Billions of people use assorted social networking sites, but just how happy are they with the likes of Facebook, Twitter, and the rest? The American Customer Satisfaction Index (ACSI), which measures exactly that sort of thing, put out its latest report on consumer satisfaction with e-businesses--that's social media, search engines, and websites--and it's an interesting look at just which service's Like button is getting a workout.
Historically, social media sites tend to rank among the lowest-scoring companies on ACSI's 100-point scale. This year, social media boasted an overall customer satisfaction rating of 71, up 4.4 percent from the previous study. The 71 rating puts social media companies above airlines (69), subscription television (65), and Internet service providers (63).
Of the individual social networking sites, Pinterest was the most beloved site in 2014 with a customer satisfaction score of 76, stealing the crown from Wikipedia (74), which coincidentally was the only site to lose ground from 2013, falling 5 percent from last year's score. Google's YouTube and a newly-created "all others" category (which includes Instagram, Reddit and Tumblr) were hot on Pinterest and Wikipedia's heels with a 73 rating, followed by Google+ (71) and Twitter (69).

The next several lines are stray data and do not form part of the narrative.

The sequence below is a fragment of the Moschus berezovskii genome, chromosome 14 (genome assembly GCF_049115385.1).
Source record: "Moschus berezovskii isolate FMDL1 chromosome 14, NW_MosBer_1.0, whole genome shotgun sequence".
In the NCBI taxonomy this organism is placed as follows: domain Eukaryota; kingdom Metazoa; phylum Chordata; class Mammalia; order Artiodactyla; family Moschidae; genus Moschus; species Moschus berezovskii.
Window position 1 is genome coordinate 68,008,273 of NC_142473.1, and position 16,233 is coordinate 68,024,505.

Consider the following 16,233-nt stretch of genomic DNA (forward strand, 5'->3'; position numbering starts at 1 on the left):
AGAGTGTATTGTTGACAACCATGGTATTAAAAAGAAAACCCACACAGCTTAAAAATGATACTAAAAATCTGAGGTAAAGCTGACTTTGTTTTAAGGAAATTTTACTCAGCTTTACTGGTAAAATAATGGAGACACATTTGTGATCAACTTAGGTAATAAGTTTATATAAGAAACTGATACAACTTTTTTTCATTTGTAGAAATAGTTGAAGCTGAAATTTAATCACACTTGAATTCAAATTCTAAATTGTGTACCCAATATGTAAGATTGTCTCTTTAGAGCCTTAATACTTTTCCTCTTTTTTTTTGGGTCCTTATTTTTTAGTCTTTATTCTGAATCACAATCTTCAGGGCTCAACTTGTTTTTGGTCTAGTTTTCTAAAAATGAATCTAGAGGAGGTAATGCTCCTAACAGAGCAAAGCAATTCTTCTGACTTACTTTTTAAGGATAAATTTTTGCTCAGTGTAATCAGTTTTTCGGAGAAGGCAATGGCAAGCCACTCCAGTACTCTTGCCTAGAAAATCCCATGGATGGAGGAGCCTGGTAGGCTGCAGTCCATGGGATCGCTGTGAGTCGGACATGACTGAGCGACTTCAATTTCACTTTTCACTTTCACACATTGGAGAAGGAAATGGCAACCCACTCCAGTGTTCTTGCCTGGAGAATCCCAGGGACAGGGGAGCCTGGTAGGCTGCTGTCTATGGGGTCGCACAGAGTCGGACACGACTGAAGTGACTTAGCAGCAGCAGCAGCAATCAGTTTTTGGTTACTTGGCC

Perhaps most notably, tied for dead last among social media ACSI still measures with scores of 67 apiece were LinkedIn and Facebook. Yep, you read that right, Facebook, the first network to crack a billion users and widely considered to be the pace-setter among social networking sites, couldn't manage to top LinkedIn for customer satisfaction. That's LinkedIn, the social networking site for professionals that most people begrudgingly join for the sole purpose of scoring a better job.
At least Facebook and LinkedIn can console themselves in that they scored an improvement over last year, when both companies scored only a 62 on ACSI's scale. That makes them big winners in terms of year-over-year improvement.
That good news comes with an asterisk for Facebook, though. ACSI notes that the scores were measured before Facebook revealed it had manipulated news feeds as part of a psychological test on hundreds of thousands of users. (That's in contrast to the regular manipulation Facebook performs on our news feed.) But customers in this go-around seem happy with their revamped news feed and other enhancements, so maybe it'll end up a wash. For now, Zuckerberg and Co. can take solace in a strong improvement in customer satisfaction, even if they are still tied for last in the category.